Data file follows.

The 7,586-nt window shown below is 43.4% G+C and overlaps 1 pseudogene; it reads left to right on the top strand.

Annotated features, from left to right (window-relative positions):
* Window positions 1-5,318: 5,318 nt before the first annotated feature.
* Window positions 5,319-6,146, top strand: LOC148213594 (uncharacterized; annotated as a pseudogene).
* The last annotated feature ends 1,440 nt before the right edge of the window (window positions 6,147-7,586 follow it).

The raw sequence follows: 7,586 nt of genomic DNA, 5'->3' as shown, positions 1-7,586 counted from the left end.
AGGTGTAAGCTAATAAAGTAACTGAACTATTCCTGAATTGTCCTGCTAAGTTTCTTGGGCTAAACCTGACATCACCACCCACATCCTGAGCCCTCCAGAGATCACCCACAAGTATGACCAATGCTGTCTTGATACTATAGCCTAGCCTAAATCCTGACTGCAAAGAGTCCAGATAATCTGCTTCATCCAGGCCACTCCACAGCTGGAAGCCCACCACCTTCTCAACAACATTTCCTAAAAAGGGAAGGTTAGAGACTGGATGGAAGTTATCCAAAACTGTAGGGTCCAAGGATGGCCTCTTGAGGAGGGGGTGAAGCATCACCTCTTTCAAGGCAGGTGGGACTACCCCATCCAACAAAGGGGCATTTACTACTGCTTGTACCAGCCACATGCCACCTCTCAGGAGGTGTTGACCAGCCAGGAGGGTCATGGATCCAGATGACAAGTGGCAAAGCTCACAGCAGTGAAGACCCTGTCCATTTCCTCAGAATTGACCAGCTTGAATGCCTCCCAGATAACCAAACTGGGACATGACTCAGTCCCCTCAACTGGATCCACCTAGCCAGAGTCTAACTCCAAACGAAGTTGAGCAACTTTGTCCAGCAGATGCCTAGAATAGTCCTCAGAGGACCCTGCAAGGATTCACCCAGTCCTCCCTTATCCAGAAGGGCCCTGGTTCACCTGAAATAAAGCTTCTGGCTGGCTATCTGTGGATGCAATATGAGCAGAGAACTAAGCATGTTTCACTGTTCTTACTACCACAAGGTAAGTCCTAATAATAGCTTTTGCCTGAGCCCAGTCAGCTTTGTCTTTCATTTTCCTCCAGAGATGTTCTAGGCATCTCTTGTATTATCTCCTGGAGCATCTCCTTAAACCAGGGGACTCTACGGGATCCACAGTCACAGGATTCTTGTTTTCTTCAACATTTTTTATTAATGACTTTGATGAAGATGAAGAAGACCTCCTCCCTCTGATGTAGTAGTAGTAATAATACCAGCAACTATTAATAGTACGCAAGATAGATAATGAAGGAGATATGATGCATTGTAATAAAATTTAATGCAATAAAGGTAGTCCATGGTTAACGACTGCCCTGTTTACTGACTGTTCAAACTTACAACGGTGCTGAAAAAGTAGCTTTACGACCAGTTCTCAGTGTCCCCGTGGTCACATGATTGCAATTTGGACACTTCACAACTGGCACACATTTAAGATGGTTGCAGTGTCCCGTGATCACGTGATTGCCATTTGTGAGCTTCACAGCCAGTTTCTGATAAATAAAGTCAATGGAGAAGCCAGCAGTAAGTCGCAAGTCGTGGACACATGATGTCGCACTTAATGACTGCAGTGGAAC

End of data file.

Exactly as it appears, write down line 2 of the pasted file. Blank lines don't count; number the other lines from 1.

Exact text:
Annotated features, from left to right (window-relative positions):